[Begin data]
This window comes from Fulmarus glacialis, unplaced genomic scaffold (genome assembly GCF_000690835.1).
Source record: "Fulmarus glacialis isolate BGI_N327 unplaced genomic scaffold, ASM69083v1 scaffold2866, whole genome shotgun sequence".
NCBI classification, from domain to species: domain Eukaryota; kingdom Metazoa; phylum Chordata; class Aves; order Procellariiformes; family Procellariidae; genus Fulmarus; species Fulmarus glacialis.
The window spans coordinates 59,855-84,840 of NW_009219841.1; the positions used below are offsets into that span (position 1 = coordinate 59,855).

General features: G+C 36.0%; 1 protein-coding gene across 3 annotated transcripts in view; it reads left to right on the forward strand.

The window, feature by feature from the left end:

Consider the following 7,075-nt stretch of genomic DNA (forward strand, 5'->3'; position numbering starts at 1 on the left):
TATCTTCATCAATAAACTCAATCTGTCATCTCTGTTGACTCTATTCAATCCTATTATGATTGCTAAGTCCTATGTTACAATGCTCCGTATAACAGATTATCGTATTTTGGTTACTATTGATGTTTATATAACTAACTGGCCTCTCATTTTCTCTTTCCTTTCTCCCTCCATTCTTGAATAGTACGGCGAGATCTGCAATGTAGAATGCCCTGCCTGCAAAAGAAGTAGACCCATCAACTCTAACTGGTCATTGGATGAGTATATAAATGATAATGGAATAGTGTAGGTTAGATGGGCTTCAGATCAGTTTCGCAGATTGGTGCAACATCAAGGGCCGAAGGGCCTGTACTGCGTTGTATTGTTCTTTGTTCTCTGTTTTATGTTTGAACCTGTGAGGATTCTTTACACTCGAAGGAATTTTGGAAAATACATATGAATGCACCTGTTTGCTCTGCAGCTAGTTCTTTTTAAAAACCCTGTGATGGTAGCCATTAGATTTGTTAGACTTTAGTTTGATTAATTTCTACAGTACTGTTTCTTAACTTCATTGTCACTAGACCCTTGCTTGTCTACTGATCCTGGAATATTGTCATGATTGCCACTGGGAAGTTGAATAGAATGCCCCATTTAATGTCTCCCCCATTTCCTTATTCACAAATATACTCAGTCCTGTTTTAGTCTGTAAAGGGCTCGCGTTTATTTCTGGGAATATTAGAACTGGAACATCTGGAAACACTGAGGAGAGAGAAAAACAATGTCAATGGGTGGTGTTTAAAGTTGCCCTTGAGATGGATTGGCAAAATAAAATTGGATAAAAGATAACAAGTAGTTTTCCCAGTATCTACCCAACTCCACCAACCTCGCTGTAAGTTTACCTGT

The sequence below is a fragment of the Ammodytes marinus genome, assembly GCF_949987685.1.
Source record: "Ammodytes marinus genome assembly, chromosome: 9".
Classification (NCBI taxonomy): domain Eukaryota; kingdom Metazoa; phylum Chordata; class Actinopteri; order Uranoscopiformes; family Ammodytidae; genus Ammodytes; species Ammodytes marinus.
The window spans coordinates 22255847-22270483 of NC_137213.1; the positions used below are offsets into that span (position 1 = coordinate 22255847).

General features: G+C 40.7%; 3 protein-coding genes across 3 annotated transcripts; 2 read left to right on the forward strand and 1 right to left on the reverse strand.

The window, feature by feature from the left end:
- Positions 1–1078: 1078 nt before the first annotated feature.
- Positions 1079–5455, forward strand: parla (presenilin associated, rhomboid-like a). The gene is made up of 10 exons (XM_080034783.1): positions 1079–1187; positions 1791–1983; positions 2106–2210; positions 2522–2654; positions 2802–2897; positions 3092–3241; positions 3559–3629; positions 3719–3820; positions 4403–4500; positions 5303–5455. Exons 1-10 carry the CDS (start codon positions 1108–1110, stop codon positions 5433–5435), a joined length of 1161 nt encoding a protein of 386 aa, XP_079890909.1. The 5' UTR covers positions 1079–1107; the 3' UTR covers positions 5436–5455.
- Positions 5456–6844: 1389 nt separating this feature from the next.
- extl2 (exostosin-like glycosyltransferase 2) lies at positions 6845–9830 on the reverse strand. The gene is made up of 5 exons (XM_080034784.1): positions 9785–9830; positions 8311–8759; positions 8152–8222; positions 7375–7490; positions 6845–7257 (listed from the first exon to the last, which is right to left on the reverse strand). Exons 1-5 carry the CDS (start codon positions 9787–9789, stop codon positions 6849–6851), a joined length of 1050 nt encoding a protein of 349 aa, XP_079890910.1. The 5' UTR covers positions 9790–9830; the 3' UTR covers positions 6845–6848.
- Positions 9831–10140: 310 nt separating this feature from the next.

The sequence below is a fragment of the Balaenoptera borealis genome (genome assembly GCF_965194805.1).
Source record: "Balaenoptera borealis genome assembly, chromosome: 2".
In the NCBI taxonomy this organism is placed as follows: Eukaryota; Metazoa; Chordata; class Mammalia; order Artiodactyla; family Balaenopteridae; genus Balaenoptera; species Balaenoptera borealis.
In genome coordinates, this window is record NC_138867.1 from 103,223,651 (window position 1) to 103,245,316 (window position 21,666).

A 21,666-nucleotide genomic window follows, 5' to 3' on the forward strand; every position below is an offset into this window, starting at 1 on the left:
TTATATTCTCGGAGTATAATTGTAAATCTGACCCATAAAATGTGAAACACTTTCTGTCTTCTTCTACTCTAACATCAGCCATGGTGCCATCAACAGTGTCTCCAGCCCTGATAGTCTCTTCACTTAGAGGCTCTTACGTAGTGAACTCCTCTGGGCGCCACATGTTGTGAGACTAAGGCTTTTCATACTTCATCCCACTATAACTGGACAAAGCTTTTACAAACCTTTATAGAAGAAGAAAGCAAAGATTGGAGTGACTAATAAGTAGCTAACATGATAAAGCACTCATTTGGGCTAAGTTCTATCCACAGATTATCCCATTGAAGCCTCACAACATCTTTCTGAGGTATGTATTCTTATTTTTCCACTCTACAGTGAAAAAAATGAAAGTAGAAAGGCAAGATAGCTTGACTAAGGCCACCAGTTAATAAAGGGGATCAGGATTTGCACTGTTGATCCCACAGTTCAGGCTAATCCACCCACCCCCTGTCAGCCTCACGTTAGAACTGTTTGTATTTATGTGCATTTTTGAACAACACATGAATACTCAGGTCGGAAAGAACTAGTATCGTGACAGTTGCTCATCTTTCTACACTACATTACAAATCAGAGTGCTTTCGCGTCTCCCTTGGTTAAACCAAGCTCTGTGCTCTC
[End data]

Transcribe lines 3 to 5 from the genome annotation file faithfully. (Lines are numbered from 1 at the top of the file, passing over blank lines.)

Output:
NCBI classification, from domain to species: domain Eukaryota; kingdom Metazoa; phylum Chordata; class Aves; order Procellariiformes; family Procellariidae; genus Fulmarus; species Fulmarus glacialis.
The window spans coordinates 59,855-84,840 of NW_009219841.1; the positions used below are offsets into that span (position 1 = coordinate 59,855).

General features: G+C 36.0%; 1 protein-coding gene across 3 annotated transcripts in view; it reads left to right on the forward strand.